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The House on the Borderland cover art

The House on the Borderland

By: William Hope Hodgson
Narrated by: Felbrigg Napoleon Herriot
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Summary

While on a fishing trip two men discover the ruins of an old house perched on the very edge of a cliff. In the ruins they discover an old manuscript that seems to suggest the house was once involved in something super natural, and horrific.

Public Domain (P)2013 FNH

What listeners say about The House on the Borderland

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  • Overall
    3 out of 5 stars
  • Performance
    3 out of 5 stars
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    3 out of 5 stars

Not quite the classic I remember

Would you say that listening to this book was time well-spent? Why or why not?

Yes, on the whole. It's not an especially long book, but it is a key work of its kind.

What was the most interesting aspect of this story? The least interesting?

It begins with strange goings on in and around a very large house where the narrator lives alone except for his sister and dog. Despite being there for 10 years there are unexplored parts of the house, including a vast cellar with a trapdoor to... what? After an investigation, the house is besieged by extradimensional creatures. This is followed by a sequence obviously inspired by Wells's The Time Machine, some dream stuff, and then a rather low key, not to say anticlimactic, ending.
The rapid flight into the future starts off well but ends up as rather poorly described waffle. I had real problems with the narrator, a self-declared dog lover, leaving his dog outside when he knew there was a likelihood of the evil creatures coming back.
At best it's visionary, creepy and exciting. At worst it's a bit dull and irritating because much of the time it's just things happening to the "protagonist"; not only is there no apparent reason for the events, the prot hardly even speculates about why they are happening.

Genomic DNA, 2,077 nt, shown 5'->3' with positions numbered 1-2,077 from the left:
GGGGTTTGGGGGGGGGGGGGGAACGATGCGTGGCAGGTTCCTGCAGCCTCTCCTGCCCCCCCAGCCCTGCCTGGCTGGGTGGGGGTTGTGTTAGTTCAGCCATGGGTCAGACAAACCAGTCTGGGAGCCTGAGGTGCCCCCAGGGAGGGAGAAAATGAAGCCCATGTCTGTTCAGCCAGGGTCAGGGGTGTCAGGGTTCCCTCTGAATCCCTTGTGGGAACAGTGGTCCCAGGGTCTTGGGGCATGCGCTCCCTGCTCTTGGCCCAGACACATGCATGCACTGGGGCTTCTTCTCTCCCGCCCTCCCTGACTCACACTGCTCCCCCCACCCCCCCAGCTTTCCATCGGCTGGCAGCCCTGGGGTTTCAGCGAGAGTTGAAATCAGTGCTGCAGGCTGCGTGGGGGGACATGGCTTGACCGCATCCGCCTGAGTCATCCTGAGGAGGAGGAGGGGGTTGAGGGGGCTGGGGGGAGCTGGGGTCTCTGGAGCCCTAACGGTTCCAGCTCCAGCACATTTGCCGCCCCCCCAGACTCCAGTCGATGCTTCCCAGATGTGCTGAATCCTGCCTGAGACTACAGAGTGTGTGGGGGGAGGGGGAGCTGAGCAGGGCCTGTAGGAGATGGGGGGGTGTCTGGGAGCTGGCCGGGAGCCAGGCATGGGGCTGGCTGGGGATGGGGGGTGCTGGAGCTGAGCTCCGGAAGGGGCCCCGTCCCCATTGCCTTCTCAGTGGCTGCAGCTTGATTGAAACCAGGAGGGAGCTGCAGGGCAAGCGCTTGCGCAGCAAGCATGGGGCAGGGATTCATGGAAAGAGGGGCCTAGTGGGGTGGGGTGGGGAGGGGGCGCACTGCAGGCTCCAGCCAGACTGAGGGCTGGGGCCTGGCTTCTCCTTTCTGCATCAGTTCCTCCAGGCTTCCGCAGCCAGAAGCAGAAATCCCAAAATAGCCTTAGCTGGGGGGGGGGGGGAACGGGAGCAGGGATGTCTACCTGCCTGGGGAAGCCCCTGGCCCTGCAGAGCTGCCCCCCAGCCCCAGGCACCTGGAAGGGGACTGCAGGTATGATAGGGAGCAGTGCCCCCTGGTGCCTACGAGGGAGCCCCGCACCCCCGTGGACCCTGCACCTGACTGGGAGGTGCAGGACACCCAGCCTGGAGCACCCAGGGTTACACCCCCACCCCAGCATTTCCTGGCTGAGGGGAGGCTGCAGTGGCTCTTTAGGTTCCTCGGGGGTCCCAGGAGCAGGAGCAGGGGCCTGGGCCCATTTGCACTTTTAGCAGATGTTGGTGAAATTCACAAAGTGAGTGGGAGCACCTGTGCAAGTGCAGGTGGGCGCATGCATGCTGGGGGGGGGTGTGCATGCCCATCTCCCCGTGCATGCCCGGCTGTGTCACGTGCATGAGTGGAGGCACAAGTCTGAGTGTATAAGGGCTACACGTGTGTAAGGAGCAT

What aspect of Felbrigg Napoleon Herriot’s performance might you have changed?

Now there's a question. Some of his pronunciations struck me as non-standard. "Deities" pronounced as "di-et-ies", "denizens" pronounced as "denzins", and "catastrophe" as "cat-a-stroff". (I was hoping he'd pronounce "picturesque" as "picture-scew" but the word isn't in the book.) I also felt he was miscast;the narrator of the main story is supposed to be quite a bit older.

Did The House on the Borderland inspire you to do anything?

Get on with my own novel. It's not based on a similar idea, but there's a certain vibe I could borrow.

Any additional comments?

I feel I could almost sum this up as a dream written up. But a very good dream.

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2 people found this helpful

  • Overall
    5 out of 5 stars
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    5 out of 5 stars
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    5 out of 5 stars

Incredible!

Just the kind of old school haunting story I was looking for, well worth it!

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  • Overall
    3 out of 5 stars
  • Performance
    3 out of 5 stars
  • Story
    2 out of 5 stars

Chilling, Racist, Boring and just a little odd.

Starts well. Creepy ruin, mysterious dairy, creepy house, then it spends a good hour or more with some 70s bad acid trip cosmic experience. Let the whole thing down. Also I hate it when stuff isn't explained or even vaugely wrapped up.

Hinted at even?

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  • Overall
    2 out of 5 stars
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    3 out of 5 stars
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    1 out of 5 stars

Gobbledygook

Absolutely nothing about this story makes any sense at all. It's just a series of random visions, none of which are particularly memorable or thrilling. And it's so verbose I suppose the author must have been paid by the word.

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